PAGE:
Wednesday, June 30, 2010

Ma Kettle Meets Julia Child

The humble pork steak makes another appearance in my kitchen and proves you really can make a silk purse from the sow's ear, or at least her shoulder. The mushrooms are not eco friendly at all, they were brought in from Oregon, but I couldn't resist them. So the pork steak is the humble, mongrelish Ma Kettle in this narrative, while the morel mushroom is the pedigreed sophisticated Julia Child. While they may seem like an inconguous couple, they actually make quite a tasty dish.

For the steaks:
4 pork steaks (about 12 to 14 ounces each)
1 cup chicken stock
1/2 cup onion slices
2 cloves of garlic, sliced
Salt and pepper to taste

Brine the steaks for at least two hours before starting

Grill the steaks over hot coals to sear on both sides, place the steaks in a grill proof pan and cover with the stock, onion, garlic, salt and pepper. Cover with aluminum foil and put to the back of the grill, and let simmer for 1 hour or until the meat is very tender. Replenish the fire if necessary.

For the sauce:
2 Tablespoons butter
4 ounces fresh Morel Mushrooms, cleaned and quartered
2 Tablespoons minced shallot
1/4 cup julienned ham
1/4 cup dry sherry
1/2 cup heavy cream

Saute the mushrooms, shallot, and ham in the butter.

Deglaze the pan with the sherry, strain the stock that the steaks cooked in and add it to the mushrooms.

Reduce the mixture by 1/3 and add the cream, reduce slightly until the sauce thickens, taste for seasoning and pour the sauce over the pork steaks.

Friday, June 25, 2010

Weekend in The Country

Last weekend was Father's day, it was also my parents 58 th wedding anniversary and my mother's birthday, so I made a trip back home to see them all and celebrate. Eventhough I haven't lived there for going on 40 years now, I still consider it home. These pictures were all taken in and around Princeville and Camp Grove IL about 30 miles North of Peoria. They were taken at my sisters, my nephew's and at my uncles Bill's garden. My uncle Bill is an organic, seed saving gardner-his garden is just huge and also lush. The corn and tomatoes aren't ready yet, but we had new potatoes-red and white-green beans, beets, and onions.

We had a couple of barbeques and even a few nips of moonshine, brought back from someone's recent trip down South. Life in the country can be idyllic, but I don't think I could give up my city ways.

Wednesday, June 16, 2010

Corn Tortillas

Let me get this out-I am not a good tortilla maker-I just don't have a natural way with pastry, I don't know why because both my grandmothers made exceptional pie crusts, but not me. That doesn't stop me from doing it anyway. These tortillas are so simple and taste so complex and rich it is hard to believe that masa and water are the only ingredients involved. I don't have a tortilla press, I just roll the dough out between sheets of plastic wrap with a rolling pin, so they are a bit on the ugly side, so while they won't win the beauty crown they will win the personality contest with their charm and flavor.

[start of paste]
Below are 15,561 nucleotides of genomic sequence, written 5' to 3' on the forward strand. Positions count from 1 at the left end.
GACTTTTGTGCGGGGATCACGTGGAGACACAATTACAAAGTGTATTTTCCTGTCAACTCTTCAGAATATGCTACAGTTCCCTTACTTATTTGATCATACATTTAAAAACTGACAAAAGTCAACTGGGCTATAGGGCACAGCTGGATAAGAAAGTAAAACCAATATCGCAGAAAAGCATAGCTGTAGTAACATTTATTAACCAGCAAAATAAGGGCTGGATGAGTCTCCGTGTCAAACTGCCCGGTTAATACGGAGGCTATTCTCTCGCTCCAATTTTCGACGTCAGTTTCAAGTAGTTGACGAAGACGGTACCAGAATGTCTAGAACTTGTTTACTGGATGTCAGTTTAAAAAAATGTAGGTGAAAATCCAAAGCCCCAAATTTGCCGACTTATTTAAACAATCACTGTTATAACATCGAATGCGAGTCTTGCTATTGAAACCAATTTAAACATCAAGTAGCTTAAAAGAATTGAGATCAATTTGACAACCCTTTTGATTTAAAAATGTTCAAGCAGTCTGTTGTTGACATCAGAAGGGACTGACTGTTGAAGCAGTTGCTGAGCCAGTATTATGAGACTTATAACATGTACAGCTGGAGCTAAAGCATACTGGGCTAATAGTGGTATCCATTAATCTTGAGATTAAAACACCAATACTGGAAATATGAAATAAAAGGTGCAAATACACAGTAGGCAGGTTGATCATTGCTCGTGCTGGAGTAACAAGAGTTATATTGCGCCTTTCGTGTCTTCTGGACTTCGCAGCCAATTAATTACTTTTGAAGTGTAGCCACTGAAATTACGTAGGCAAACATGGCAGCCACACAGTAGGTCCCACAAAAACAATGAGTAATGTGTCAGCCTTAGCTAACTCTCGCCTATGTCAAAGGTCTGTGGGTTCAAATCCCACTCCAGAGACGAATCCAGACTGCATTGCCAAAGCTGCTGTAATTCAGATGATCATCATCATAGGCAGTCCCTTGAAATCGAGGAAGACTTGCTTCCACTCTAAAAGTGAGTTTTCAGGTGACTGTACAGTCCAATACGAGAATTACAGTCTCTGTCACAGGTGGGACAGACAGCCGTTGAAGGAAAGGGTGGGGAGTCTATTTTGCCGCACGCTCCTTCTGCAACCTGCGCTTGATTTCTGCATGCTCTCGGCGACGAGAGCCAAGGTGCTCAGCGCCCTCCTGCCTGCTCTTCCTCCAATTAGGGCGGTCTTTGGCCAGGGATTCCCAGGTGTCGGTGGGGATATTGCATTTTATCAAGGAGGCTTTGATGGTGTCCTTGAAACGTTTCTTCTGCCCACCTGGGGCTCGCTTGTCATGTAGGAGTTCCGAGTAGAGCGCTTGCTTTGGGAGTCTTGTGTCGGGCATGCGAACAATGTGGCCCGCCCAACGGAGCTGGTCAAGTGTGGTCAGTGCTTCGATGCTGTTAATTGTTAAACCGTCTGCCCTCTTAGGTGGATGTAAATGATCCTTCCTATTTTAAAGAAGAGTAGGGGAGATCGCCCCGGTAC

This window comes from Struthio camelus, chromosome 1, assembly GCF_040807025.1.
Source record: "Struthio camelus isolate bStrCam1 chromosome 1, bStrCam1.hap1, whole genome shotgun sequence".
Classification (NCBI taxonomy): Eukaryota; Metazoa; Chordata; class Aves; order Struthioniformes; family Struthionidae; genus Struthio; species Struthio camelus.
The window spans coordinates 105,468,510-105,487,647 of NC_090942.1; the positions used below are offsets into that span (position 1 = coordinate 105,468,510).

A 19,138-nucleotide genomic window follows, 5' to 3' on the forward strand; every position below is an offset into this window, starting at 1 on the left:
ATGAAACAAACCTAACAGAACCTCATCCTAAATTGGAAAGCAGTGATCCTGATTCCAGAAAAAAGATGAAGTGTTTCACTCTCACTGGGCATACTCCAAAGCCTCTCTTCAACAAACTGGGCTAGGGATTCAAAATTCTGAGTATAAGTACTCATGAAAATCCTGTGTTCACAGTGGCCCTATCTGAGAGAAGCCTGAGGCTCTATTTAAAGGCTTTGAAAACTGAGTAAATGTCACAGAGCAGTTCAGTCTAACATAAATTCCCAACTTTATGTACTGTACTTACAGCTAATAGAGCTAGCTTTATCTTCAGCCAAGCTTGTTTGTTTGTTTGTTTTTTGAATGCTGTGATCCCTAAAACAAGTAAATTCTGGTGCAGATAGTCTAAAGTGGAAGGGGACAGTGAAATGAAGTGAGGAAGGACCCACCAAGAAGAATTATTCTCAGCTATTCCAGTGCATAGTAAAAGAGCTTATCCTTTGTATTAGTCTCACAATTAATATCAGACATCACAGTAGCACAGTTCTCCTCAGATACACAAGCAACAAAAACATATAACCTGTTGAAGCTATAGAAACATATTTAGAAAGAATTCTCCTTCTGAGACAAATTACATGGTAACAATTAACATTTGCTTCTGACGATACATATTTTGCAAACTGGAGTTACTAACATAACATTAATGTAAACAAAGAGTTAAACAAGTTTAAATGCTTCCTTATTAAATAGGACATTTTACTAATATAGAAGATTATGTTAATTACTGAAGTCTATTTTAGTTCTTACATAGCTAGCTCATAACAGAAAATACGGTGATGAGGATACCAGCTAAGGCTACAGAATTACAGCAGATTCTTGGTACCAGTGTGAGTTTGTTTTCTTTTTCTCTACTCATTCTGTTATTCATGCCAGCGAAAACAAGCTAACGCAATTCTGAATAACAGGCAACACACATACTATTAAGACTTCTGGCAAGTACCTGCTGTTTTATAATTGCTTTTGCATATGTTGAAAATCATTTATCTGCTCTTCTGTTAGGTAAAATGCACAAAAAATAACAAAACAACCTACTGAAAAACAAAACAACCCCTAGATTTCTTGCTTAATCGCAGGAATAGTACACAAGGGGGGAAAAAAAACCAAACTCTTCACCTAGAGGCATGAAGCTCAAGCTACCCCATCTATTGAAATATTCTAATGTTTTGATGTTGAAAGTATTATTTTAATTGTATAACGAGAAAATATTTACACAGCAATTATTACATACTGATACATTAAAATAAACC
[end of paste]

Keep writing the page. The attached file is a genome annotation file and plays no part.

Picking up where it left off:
2 cups Masa Harina
1 1/3 cups warm water

Measure the masa into a mixing bowl, slowly stir in the water-here is the catch, like most pastry the masa will absorb different amounts of water on different days depending on things like humidity-so it is the art to add just the right amount of water.

Work the dough with your hands it should be dense and moist, but not sticky or wet. You can add additional water or masa to get the right feel. One positive thing about working with masa is that you can't over work it like you can flour pastries.

Wrap the dough in plastic wrap and let it rest for 1/2 hour at room temperature

Get you cast iron skillet or griddle medium hot

Pinch off a golf-ball sized piece of dough and roll between your palms

Place the ball between two sheets of plastic wrap and roll out into a 6 to 8 inch circle

Place the tortill on the hot dry griddle-there should be a subtle sizzling

After 1 minute flip the tortill, it will probably puff up
After 30 seconds flip again for 30 more seconds remove the tortilla and keep warm until you serve them

Berenjenas en Escabeche

I started out making this dish before I could even name it. I bought this eggplant at Farmer's Market and planned to make this chinese garlic and ginger dish I love, but I couldn't resist the Rick Bayless recipe from my previous post, and I didn't think I wanted to mix Asian and Mexican, so I thought I would just take the Asian flavors (ginger, garlic, Mirin, sesame etc.) out and replace them with Mexican flavors of garlic, onion, Jalapeno, oregano, cumin, and Cilantro.

It appears that this is a common everyday dish in Argentina, as a condiment to all that grilled meat or as a sandwich topping. The eggplant was a superb compliment to the pork steaks. Eggplant is such a happy little camper and plays well with so many cuisines and flavors. The additions of mango juice and the mango salsa garnish isn't traditional but it was quite beautiful and the flavors all worked so well together.

1 eggplant, thickly sliced, liberally salted and let to drain for 1/2 hour

1 small onion minced

1 clove of garlic, minced

1 small Jalapeno pepper

1/2 teaspoon ground Cumin

1/4 cup Mango juice

1/2 cup rice wine vinegar

Salt and freshly ground black pepper

1/4 cup olive oil

Chopped fresh Oregano and Cilantro

Rinse the salt off the eggplant and dry the slices

In a saute pan over medium high heat brown the slices in a little olive oil drain on paper towels

In the sam pan, add the onion, garlic, Jalapeno, and Cumin

Stir cook the flavoring over heat until they are softened, add the mango juice and vinegar

Reduce the liquid slightly-2 to 3 minutes-cool slightly and stir in the olive oil

Layer the eggplant slices attractively in a serving platter and pour the vinegar mixture over them

Salt and pepper to taste and sprinkle the chopped fresh herbs over the top

Optional Garnish:Fresh Mango Salsa

Puerco en Adobo
Pork with rich red-chili sauce, based on a recipe from Rick Bayless's "Authentic Mexican" book. Pork steaks are a St Louis regional dish you don't see often in other parts of the country. They are a slice from the shoulder. They have a bone and a cross section slice of several different muscles of varying degrees of tendernesss all held together by connective tissue. Here in St louis they are usually grilled and slathered in a sweet Kansas City style barbeque sauce. After reading one of Bayless's recipes I decided it would be perfect for pork steaks, he uses boneless pork loin.